“tasteful, solid”…”Thanks for the good music.”…”a lot of personality in your music and some real talent as a songwriter.”
BRUCE IGLAUER/ Alligator Records
“I love the Blues, that’s all I play, that’s all I listen to, and you guys play real Blues. I loved it. Thank you” ...JOHN PRIMER.
“With a voice that recalls Magic Dick of the J. Geils Band or Rick Estrin of Little Charlie & the Nightcats,Malone presides over an instrumental mix which includes his stinging guitar as well as a keyboard and organ adding heat to the solid rhythm section”...MARK SMITH/ WMBS
Everyhting's Good review
CD review from Grand Rapids Press and various Blues newsletters WEEZIL MALONE
Weezwords Records, 2003
Those that follow the blues scene know that the field is crowed with musicians who are long on talent but short on originality and inspiration. This is particularly true of regional artists who can keep the dance floor filled all night with cover tunes but clear the room when they try to add one of their own tunes to the mix. Likewise their discs seldom rise above the "nice try" category due to the inclusion of well worn chestnuts and recycled riffs. On this, his third disc, Larry "Weezil Malone" Fitz once again separates himself from the pack by focusing entirely on a diverse collection of quality original material. Backed by the nimble keyboard work of Mike Rizzo and the steady groove laid down by Gordy Howe on Bass and Tom Davis on drums, Fitz explores roots rock that would fit comfortably on a Sun Records collection, Two In The Morning, straight Delta Blues that find their way into Chicago, I Wish That You Would Love Me, chugging Texas guitar blues on the instrumental number, For Freddie, 70's style blues rock ballads, Addiction, Memphis soul blues, Nothing But Despair, rock and roll, Wild and Free and even a Grateful Dead style mid- tempo rocker, One Hundred More Miles. Lyrically, Fitz and Rizzo take on everything from mates who talk waaaaay too much, Yappin' Like That, to making it through a jail stint by thinking of the beauty awaiting his release, 30 Days. While this disc recently won the WYCE Jammie Award for best local blues disc it is broader than that and should appeal to not only blues fans but to those who enjoy a rollicking rock number or two in their diet.
Review, Everything's Good
FROM BIG CITY RHYTHM & BLUES MAGAZINE
Weezil Malone and the King Sized Blues Band have compiled a CD that, to date, has revealed a most telling tale of the scope and extent of their imaginative capabilities. Larry Fitz (a.k.a. Weezil Malone) and Mike Rizzo have penned 14 handcrafted originals in this, their latest release, entitled “Everything’s Good”. Starting with the disc’s first cut, “Two in the Morning”, a get out of your chair and boogie jumper, that effectively employs some rather stylish rock hooks, you sense there is something special going on here. Malone’s haunting “Thirty Days”, harks back to primal recording effects found on long forgotten rockabilly LPs of the 50’s. The band’s instrumental “For Freddy” reveals a surprisingly strong boogie backbeat previously unheard from keyboardist Mike Rizzo. Mike contributed three compositions to this disc. Rizzo’s corpulent rhythms provide a fine framework from which these tunes derive a unique laidback sound. Producer Gordon Howe, the band’s bass player, has done a commendable job on the studio aspects of this release. Howe, a much sought after recording engineer in the West Michigan area, is gaining a reputation in Michigan as an up and coming producer. Drummer Tom Davis, a veteran of countless tours with the legendary Gatemouth Brown, contributes heavily to this recent release. From his opening licks on the first track “Two in the Morning”, to his finely tuned embellishments on the cut “Wild and Free”, one can understandably surmise why Davis is considered one of the premiere pocket drummers in the Mid-West.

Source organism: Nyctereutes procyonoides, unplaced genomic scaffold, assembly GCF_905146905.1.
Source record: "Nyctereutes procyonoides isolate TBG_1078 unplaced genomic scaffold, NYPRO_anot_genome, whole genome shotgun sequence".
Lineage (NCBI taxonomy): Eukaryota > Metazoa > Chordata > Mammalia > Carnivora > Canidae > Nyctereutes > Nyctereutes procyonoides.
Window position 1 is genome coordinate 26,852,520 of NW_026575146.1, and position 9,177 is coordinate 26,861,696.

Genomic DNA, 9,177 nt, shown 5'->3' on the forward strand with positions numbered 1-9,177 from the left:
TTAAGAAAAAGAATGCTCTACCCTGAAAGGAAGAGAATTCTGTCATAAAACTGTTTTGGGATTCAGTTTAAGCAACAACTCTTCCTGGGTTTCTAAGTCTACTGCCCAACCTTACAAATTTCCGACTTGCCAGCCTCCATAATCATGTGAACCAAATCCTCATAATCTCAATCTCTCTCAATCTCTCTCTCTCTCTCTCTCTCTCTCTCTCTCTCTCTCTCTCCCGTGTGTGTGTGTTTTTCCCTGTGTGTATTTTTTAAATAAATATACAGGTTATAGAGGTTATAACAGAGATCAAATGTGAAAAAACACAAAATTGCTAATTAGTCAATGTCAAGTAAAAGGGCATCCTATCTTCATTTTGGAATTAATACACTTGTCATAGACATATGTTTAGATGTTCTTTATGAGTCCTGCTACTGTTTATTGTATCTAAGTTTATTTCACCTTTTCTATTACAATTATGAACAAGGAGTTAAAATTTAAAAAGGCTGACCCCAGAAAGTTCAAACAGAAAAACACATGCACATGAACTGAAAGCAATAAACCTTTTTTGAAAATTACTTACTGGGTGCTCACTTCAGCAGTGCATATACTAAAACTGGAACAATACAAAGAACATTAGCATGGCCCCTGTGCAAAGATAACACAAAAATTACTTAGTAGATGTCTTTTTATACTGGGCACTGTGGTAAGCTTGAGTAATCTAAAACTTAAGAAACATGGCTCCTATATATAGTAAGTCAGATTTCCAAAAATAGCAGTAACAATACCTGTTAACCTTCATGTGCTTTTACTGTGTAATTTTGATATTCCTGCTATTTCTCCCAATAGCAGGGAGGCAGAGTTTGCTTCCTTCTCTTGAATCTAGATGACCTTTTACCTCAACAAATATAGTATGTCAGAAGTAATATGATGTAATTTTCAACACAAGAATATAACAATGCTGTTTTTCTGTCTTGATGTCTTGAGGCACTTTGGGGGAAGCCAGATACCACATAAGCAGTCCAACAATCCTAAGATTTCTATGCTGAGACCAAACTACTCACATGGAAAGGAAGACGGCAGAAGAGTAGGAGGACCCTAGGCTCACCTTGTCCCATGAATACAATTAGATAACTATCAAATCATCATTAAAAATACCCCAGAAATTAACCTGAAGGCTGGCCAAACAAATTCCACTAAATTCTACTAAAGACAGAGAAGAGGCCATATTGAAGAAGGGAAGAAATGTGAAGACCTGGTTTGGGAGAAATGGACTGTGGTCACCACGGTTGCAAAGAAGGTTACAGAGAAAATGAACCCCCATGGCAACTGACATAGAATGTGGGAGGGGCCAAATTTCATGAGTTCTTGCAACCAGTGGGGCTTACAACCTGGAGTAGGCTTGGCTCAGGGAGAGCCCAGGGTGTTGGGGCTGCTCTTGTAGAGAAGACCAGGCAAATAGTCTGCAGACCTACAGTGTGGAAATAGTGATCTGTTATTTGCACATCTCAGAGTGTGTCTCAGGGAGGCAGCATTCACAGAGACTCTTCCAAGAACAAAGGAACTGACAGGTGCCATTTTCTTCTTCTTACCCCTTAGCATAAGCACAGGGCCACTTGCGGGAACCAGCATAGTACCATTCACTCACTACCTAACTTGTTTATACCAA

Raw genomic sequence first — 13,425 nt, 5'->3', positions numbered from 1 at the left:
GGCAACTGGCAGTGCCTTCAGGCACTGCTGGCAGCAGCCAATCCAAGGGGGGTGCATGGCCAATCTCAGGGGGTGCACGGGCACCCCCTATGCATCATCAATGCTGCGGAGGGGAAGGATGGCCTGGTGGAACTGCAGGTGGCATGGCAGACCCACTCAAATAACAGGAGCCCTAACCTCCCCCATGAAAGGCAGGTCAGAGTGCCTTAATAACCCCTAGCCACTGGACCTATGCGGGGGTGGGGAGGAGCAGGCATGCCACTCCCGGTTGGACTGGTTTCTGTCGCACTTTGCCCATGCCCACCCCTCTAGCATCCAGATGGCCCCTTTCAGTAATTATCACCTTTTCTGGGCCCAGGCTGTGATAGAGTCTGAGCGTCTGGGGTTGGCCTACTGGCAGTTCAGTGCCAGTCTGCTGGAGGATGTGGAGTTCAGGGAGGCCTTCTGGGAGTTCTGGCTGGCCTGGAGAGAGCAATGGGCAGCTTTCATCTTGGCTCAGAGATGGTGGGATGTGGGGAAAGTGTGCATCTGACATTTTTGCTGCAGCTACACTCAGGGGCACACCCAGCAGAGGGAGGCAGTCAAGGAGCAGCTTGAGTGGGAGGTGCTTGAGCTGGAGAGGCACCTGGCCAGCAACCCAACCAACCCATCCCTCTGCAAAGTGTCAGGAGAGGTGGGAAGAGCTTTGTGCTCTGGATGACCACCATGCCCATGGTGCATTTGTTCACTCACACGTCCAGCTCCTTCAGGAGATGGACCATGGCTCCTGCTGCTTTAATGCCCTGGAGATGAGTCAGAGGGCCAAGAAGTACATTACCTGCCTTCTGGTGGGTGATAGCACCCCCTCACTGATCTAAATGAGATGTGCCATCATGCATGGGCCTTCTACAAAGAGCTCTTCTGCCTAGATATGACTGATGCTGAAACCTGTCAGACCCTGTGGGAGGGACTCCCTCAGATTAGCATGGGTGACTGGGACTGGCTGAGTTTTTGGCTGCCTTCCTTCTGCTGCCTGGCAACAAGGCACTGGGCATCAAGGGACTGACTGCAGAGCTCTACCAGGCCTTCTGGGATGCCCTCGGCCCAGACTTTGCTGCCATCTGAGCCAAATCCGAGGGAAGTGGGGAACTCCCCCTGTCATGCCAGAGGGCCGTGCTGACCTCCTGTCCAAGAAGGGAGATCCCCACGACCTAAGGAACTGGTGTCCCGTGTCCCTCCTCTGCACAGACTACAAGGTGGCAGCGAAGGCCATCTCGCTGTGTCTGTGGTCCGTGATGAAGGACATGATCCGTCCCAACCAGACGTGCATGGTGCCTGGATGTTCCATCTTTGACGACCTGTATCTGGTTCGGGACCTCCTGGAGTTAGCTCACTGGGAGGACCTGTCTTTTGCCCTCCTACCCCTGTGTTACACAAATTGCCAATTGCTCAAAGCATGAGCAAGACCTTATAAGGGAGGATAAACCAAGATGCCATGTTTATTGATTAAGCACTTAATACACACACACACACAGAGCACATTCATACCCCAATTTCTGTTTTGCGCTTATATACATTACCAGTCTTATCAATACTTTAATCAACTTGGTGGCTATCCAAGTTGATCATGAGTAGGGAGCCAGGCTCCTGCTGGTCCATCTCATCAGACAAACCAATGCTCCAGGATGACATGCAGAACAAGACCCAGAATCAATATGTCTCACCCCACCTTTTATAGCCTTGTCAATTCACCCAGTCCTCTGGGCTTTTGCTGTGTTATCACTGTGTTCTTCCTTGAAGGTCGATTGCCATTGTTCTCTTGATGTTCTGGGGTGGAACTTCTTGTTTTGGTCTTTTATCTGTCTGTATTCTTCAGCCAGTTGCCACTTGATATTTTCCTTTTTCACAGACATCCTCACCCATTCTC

Weezil Malone and the King Sized Blues Band have once again reinvented themselves, transforming into a musical unit that is taking the blues genre into a new configuration. By bending the basics of blues, R&B and rockabilly, along with tweaking the signatures of different shuffle tempos, beat mixtures, and instrumentation, they have, as others have, turned an old song into a new tune. Durable blues groups such as the King Sized Blues Band recreate the music but the genesis is still blues.
So right now why don’t you just pour yourself a tall cool one, prop those legs on the coffee table, and slip in this CD. Enjoy an original production of invention from a band called Weezil Malone and the King Sized Blues Band. “Everything Good”!
Big City Rhythm and Blues Magazine